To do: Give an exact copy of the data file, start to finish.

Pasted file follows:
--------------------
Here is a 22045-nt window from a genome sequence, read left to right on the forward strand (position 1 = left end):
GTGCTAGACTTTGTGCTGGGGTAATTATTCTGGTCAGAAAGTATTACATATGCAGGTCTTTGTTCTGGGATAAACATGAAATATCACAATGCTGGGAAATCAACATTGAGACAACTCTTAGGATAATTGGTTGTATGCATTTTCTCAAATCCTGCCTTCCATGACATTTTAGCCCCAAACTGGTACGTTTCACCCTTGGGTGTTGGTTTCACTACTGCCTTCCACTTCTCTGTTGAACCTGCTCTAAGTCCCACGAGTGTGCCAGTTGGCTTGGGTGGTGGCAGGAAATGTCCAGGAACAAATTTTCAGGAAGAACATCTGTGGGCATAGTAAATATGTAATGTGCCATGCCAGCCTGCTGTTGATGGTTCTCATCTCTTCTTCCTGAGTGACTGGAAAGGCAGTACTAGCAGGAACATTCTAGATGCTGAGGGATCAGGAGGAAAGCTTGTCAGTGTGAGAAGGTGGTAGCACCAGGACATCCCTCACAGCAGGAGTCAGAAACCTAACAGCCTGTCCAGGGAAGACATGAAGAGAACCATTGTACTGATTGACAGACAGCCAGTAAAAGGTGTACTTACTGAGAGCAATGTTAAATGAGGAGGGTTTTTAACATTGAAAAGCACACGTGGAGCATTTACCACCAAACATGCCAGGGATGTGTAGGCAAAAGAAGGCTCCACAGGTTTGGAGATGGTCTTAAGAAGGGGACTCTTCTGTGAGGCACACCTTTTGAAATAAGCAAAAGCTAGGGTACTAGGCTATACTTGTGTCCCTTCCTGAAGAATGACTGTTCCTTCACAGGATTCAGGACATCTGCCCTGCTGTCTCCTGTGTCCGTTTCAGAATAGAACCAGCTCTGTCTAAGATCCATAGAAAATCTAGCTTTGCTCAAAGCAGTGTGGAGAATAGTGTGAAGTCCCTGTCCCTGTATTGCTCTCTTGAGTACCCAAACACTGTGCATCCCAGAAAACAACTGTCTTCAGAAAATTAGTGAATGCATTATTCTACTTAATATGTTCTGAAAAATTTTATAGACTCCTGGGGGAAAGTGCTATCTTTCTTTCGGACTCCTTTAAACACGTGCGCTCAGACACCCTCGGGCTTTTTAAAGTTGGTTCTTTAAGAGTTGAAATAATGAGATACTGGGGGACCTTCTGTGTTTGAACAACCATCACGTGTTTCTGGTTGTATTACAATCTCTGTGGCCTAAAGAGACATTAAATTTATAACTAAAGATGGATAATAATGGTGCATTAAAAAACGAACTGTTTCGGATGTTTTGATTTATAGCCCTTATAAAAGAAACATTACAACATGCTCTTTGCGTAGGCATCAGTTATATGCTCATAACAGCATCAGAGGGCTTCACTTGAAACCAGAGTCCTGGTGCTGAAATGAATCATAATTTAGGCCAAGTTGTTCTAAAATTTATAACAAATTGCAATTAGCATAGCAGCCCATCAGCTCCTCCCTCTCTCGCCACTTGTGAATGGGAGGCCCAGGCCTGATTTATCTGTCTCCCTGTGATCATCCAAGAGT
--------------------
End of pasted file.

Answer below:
Here is a 22045-nt window from a genome sequence, read left to right on the forward strand (position 1 = left end):
GTGCTAGACTTTGTGCTGGGGTAATTATTCTGGTCAGAAAGTATTACATATGCAGGTCTTTGTTCTGGGATAAACATGAAATATCACAATGCTGGGAAATCAACATTGAGACAACTCTTAGGATAATTGGTTGTATGCATTTTCTCAAATCCTGCCTTCCATGACATTTTAGCCCCAAACTGGTACGTTTCACCCTTGGGTGTTGGTTTCACTACTGCCTTCCACTTCTCTGTTGAACCTGCTCTAAGTCCCACGAGTGTGCCAGTTGGCTTGGGTGGTGGCAGGAAATGTCCAGGAACAAATTTTCAGGAAGAACATCTGTGGGCATAGTAAATATGTAATGTGCCATGCCAGCCTGCTGTTGATGGTTCTCATCTCTTCTTCCTGAGTGACTGGAAAGGCAGTACTAGCAGGAACATTCTAGATGCTGAGGGATCAGGAGGAAAGCTTGTCAGTGTGAGAAGGTGGTAGCACCAGGACATCCCTCACAGCAGGAGTCAGAAACCTAACAGCCTGTCCAGGGAAGACATGAAGAGAACCATTGTACTGATTGACAGACAGCCAGTAAAAGGTGTACTTACTGAGAGCAATGTTAAATGAGGAGGGTTTTTAACATTGAAAAGCACACGTGGAGCATTTACCACCAAACATGCCAGGGATGTGTAGGCAAAAGAAGGCTCCACAGGTTTGGAGATGGTCTTAAGAAGGGGACTCTTCTGTGAGGCACACCTTTTGAAATAAGCAAAAGCTAGGGTACTAGGCTATACTTGTGTCCCTTCCTGAAGAATGACTGTTCCTTCACAGGATTCAGGACATCTGCCCTGCTGTCTCCTGTGTCCGTTTCAGAATAGAACCAGCTCTGTCTAAGATCCATAGAAAATCTAGCTTTGCTCAAAGCAGTGTGGAGAATAGTGTGAAGTCCCTGTCCCTGTATTGCTCTCTTGAGTACCCAAACACTGTGCATCCCAGAAAACAACTGTCTTCAGAAAATTAGTGAATGCATTATTCTACTTAATATGTTCTGAAAAATTTTATAGACTCCTGGGGGAAAGTGCTATCTTTCTTTCGGACTCCTTTAAACACGTGCGCTCAGACACCCTCGGGCTTTTTAAAGTTGGTTCTTTAAGAGTTGAAATAATGAGATACTGGGGGACCTTCTGTGTTTGAACAACCATCACGTGTTTCTGGTTGTATTACAATCTCTGTGGCCTAAAGAGACATTAAATTTATAACTAAAGATGGATAATAATGGTGCATTAAAAAACGAACTGTTTCGGATGTTTTGATTTATAGCCCTTATAAAAGAAACATTACAACATGCTCTTTGCGTAGGCATCAGTTATATGCTCATAACAGCATCAGAGGGCTTCACTTGAAACCAGAGTCCTGGTGCTGAAATGAATCATAATTTAGGCCAAGTTGTTCTAAAATTTATAACAAATTGCAATTAGCATAGCAGCCCATCAGCTCCTCCCTCTCTCGCCACTTGTGAATGGGAGGCCCAGGCCTGATTTATCTGTCTCCCTGTGATCATCCAAGAGT